Overall Rating Expired
Overall Score Expired
Liaison Megan Litke
Submission Date March 30, 2016
Executive Letter Download

STARS v2.0

American University
OP-26: Water Use

Status Score Responsible Party
Complete Expired Amit Paul
Sustainability Coordinator
Office of Sustainability
"---" indicates that no data was submitted for this field

Level of water risk for the institution’s main campus:
Medium to High

Total water use (potable and non-potable combined)::
Performance Year Baseline Year
Total water use 108689071 Gallons 124148668 Gallons

Potable water use::
Performance Year Baseline Year
Potable water use 108689071 Gallons 124148668 Gallons

Figures needed to determine "Weighted Campus Users"::
Performance Year Baseline Year
Number of residential students 3993 3200
Number of residential employees 16 0
Number of in-patient hospital beds 0 0
Full-time equivalent enrollment 12110 10000
Full-time equivalent of employees 2814 2500
Full-time equivalent of distance education students 0 0

Gross floor area of building space::
Performance Year Baseline Year
Gross floor area 3860748 Square Feet 3328064 Square Feet

Area of vegetated grounds::
Performance Year Baseline Year
Vegetated grounds 33.32 Acres 29.81 Acres

Start and end dates of the performance year and baseline year (or three-year periods):
Start Date End Date
Performance Year May 1, 2014 April 30, 2015
Baseline Year May 1, 2005 April 30, 2006

A brief description of when and why the water use baseline was adopted:

Water use baseline was established as FY06 due to the availability of water data.


Water recycled/reused on campus, performance year:
---

Recycled/reused water withdrawn from off-campus sources, performance year:
---

A brief description of any water recovery and reuse systems employed by the institution:

The School of International Service (LEED Gold designed) collects approximately 66,000 gallons of rain water for use in fire suppression and toilets. The building also uses low-flow water faucet fixtures, dual flush toilets, waterless urinals, low-flow showers, and low-flow kitchen sinks.


A brief description of any water metering and management systems employed by the institution:

Several campus buildings have building-level water metering including: Clark, Roper, Gray, McCabe, Katzen, Nebraska Hall, and the School of International Service.


A brief description of any building retrofit practices employed by the institution, e.g. to install high efficiency plumbing fixtures and fittings:

The university typically retrofits plumbing fixtures and fittings during total building renovations. During renovations all fixture retrofits are specified to be low-flow. In the event that an individual fixture needs to be replaced prior to a renovation, the retrofit is always low-flow.


A brief description of any policies or programs employed by the institution to replace appliances, equipment and systems with water-efficient alternatives:

The university specifies ENERGY STAR washers when replacing student laundry appliances.


A brief description of any water-efficient landscape design practices employed by the institution (e.g. xeriscaping):

The university uses xersicaping to reduce consumption of water for irrigation. We routinely select native and adaptive species for landscaping on campus. The School of International Service was designed to use no artificial irrigation after the plant establishment phase. With this in mind, plants were mainly chosen with low water requirements. Plants chosen for green roofs are also drought tolerant. Drought tolerant plants are also fire resistant. The majority of AU's plants in the campus arboretum are also "fire-smart."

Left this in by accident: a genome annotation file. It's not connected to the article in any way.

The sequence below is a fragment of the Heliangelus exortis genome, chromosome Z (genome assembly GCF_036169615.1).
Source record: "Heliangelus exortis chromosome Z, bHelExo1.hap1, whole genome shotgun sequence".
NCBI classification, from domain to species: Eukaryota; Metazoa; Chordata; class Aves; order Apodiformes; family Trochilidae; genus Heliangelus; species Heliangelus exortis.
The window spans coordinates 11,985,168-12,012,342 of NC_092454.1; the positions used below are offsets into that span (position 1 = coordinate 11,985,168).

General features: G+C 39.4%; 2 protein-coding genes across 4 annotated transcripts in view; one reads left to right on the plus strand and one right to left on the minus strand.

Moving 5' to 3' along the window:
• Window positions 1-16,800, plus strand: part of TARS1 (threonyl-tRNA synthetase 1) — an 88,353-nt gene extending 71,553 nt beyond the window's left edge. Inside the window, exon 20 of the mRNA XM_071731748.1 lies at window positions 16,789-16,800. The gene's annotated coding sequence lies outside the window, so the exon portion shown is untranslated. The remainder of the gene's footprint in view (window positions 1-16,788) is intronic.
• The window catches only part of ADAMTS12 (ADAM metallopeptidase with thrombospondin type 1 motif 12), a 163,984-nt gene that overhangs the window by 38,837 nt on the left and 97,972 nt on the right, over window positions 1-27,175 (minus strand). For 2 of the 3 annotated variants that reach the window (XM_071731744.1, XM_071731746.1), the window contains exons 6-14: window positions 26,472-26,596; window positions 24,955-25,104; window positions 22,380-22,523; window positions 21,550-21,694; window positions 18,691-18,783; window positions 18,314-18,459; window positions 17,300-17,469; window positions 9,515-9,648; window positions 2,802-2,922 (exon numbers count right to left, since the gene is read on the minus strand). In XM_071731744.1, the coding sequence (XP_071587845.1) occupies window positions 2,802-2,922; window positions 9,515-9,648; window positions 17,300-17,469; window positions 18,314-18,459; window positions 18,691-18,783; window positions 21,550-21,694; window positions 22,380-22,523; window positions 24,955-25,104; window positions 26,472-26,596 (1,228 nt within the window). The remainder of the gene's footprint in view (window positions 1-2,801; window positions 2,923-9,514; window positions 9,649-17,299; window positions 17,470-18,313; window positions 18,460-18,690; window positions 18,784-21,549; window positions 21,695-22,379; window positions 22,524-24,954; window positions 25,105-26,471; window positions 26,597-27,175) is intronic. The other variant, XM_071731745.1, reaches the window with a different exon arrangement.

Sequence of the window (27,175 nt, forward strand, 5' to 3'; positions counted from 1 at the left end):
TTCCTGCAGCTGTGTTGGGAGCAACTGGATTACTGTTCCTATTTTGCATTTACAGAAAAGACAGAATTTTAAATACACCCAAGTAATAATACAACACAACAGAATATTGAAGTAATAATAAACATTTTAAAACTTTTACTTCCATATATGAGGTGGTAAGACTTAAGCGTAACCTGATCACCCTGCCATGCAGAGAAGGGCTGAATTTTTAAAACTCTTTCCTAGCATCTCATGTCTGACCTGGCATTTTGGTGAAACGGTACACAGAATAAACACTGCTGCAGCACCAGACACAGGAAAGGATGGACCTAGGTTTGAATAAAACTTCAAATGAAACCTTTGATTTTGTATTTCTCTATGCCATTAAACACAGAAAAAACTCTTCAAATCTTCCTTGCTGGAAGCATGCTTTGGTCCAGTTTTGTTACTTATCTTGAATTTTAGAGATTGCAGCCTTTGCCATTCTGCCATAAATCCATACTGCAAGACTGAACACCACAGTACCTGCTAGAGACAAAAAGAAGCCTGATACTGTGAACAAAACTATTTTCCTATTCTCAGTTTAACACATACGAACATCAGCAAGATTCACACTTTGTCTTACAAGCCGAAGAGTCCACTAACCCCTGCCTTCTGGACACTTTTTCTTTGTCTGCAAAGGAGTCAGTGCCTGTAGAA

A brief description of any weather-informed irrigation technologies employed by the institution:

The university has a weather station near the soccer field that sends daily reports to a central irrigation system, Maxicom, including rainfall, evapotranspiration rate (ET), temperature, wind, and other data. The Maxicom system adjusts the amount of water for irrigation based on this data. If there is something suspicious with the irrigation - (ex. excessive water flow in a certain zone) the system alerts a grounds operator who is dispatched to the field to correct the issue (repair/replace flow heads, pipes, etc). The campus is divided into 600 irrigation zones. Data is collected for each zone and the irrigation zones are tailored to this data.

Additionally, rain cans are used to measure rain. Using these rain cans, irrigation can be completely turned off when there is sufficient rain fall. The system also takes plant types in the zones into consideration since plants have different water requirements. Additionally, visual observation by the grounds keeping crew helps identify problems and trigger corrective actions.

The School of International Service is landscaped to entirely eliminate the need for irrigation.


A brief description of other water conservation and efficiency strategies employed by the institution:
---

The website URL where information about the institution’s water conservation and efficiency initiatives is available:

2005 baseline year data = fiscal year 2006; 2005 baseline year population data = Academic year 2004-2005.

The information presented here is self-reported. While AASHE staff review portions of all STARS reports and institutions are welcome to seek additional forms of review, the data in STARS reports are not verified by AASHE. If you believe any of this information is erroneous or inconsistent with credit criteria, please review the process for inquiring about the information reported by an institution and complete the Data Inquiry Form.